Charlie Albone’s simple ways to practise eco-gardening

Sustainable gardening is the way of the future.

If you enjoy using your green thumb, there are a number of things you can do to get smart with the sun, save on water and help give back to the local community.

Our resident gardening expert, Charlie Albone, believes that by adopting some simple eco-ways, you can be kinder to the planet around you.

Your garden is only as good as those that inhabit it

"A well-balanced ecosystem will make your garden healthier and easier to look after, so it’s important to do what you can to help your garden’s inhabitants thrive," says Charlie.

"An easy place to start is by leaving water out for birds, creating a bug hotel for insects to take shelter in, or keeping a simple native stingless beehive attached to the side of the house."

Plant local and low-maintenance

Charlie suggests we get smart about the types of plants we choose to cultivate. "Local endemic and native species will limit how much additional care you need to give them," he shares. 

"Local and native plants have evolved to know the ins and outs of our climate, making them hardy and low maintenance. This means less human intervention."

To get a list of what's best suited to your specific area, check with your local council for a list.

Fine-tune your water management

Rainfall and water reserves have the potential to go further, if you're not making the most of Mother Nature.

"Start by collecting as much as possible in a rainwater tank so you can keep it for dry times," suggests Charlie.

He also suggests planting species with similar water requirements together, so you’re not over or under-watering. "If you have an automated irrigation system, fit it with a rain sensor so you’re not wasting water when it’s not needed," he says.

Smarter planting

Did you know that certain plants have complementary or protective qualities that can help your garden thrive?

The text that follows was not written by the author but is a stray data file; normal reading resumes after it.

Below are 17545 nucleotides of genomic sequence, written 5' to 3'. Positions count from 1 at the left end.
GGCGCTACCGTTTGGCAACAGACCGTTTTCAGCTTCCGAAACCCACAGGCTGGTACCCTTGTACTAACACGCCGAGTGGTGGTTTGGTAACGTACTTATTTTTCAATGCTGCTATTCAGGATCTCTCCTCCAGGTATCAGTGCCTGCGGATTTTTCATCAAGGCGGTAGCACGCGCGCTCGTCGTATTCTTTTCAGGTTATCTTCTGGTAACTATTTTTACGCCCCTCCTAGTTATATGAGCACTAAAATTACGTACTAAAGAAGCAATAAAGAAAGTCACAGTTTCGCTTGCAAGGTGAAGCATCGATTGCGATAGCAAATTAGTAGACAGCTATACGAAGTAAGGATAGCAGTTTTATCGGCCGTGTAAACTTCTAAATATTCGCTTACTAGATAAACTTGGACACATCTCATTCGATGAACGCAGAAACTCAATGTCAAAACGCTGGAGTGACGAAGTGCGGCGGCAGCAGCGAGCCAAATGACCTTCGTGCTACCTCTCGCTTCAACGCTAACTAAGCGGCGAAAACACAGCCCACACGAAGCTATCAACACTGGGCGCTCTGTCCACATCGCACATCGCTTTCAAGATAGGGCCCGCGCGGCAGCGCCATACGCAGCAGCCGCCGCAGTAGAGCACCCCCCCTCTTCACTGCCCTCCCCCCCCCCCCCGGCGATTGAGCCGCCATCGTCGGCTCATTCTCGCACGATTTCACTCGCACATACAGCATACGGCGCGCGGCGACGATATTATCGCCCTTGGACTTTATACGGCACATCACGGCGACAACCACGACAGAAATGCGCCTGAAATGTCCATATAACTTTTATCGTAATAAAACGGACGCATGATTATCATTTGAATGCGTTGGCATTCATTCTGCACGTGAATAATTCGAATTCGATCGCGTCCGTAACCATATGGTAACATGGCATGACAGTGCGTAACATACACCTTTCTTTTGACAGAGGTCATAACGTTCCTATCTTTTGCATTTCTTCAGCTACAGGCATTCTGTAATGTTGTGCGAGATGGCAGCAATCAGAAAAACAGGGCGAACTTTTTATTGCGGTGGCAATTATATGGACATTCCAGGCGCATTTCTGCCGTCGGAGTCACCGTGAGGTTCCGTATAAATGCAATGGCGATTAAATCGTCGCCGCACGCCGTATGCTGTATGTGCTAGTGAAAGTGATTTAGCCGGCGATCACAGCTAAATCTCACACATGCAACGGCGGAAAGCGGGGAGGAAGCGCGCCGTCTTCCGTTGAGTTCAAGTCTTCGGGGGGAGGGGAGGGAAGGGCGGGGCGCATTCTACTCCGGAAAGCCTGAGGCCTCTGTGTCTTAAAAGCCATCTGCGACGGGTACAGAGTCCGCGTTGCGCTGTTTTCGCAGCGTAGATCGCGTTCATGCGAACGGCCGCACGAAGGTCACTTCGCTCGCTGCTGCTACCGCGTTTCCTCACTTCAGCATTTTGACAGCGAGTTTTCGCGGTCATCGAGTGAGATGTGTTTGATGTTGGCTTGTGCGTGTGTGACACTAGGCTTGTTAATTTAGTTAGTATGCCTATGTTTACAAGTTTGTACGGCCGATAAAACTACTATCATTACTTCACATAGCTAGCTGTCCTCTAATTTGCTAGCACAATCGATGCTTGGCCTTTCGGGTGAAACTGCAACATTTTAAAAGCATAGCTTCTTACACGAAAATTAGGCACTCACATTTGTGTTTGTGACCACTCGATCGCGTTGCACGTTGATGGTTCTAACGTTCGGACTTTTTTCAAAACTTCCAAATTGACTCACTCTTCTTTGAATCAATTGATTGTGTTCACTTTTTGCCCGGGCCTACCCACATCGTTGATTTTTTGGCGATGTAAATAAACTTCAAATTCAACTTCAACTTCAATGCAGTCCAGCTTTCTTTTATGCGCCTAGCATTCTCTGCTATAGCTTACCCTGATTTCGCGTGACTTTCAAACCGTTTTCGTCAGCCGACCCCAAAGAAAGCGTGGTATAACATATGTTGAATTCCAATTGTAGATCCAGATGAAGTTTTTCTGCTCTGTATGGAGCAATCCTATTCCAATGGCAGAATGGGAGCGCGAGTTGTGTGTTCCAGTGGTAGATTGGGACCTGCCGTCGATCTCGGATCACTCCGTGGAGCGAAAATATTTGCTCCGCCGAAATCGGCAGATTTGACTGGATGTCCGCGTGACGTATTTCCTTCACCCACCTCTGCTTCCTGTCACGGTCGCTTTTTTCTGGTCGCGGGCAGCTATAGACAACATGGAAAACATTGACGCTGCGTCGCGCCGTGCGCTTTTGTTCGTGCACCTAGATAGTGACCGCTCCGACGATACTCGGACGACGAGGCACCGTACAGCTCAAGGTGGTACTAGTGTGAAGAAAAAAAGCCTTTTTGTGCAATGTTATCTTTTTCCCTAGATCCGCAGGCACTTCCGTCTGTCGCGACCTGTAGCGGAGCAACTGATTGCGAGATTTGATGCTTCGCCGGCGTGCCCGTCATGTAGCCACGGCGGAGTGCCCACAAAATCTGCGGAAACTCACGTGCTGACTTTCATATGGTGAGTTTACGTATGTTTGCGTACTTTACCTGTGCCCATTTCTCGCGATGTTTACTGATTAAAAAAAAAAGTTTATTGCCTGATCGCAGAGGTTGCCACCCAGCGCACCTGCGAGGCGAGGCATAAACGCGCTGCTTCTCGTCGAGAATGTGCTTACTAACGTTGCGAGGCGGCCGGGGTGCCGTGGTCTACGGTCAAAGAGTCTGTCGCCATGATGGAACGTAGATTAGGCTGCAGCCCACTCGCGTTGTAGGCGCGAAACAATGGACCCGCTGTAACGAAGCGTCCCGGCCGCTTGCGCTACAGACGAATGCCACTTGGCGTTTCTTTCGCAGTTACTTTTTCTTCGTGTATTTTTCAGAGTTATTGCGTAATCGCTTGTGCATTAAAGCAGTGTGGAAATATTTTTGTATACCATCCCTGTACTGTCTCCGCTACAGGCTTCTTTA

"In the veggie patch, it’s as simple as planting marigolds near your edibles, which lure aphids away from your plants. Tomatoes and basil are another great duo. Not only do they taste great on a plate, but they also grow well together and help keep each other in prime health," says Charlie.

This clever strategy is adopted even with commercial growing, as coffee plants are sheltered and protected with native plants as part of Nespresso’s Reviving Origins program.



A post shared by Growing Greenfields (@growing_greenfields) on


More mulching

"Mulch is amazing for your garden. It helps slow water absorption into the soil, making it more effective," says Charlie.

"It keeps water locked in the ground by slowing evaporation, and even breaks down to help feed your plants. Using the right mulch can significantly increase your garden’s ability to retain nutrients, fend off weeds and avoid disease, too," he explains.

Donating surplus produce from your garden

If you've got a veggie patch, why not try swapping produce, plants and excess compost with friends or neighbours?

"It's a great way to share your love of gardening, taste what your neighbours are growing and build a sense of community. It also helps cut down on waste and aging produce, and you’ll be surprised how quickly others pick up on your sustainable habits," says Charlie 

Want more? We thought you might like this video.

Like this artice? Subscribe to our newsletter to get more articles like this delivered striaght to your inbox.

By registering you agree to our Terms of Use, Privacy Policy and Privacy Notice


Sign Out

Join the Conversation

Please note, LifeStyle cannot respond to all comments posted in our comments feed. If you have a comment or query you would like LifeStyle to respond to, please use our feedback form.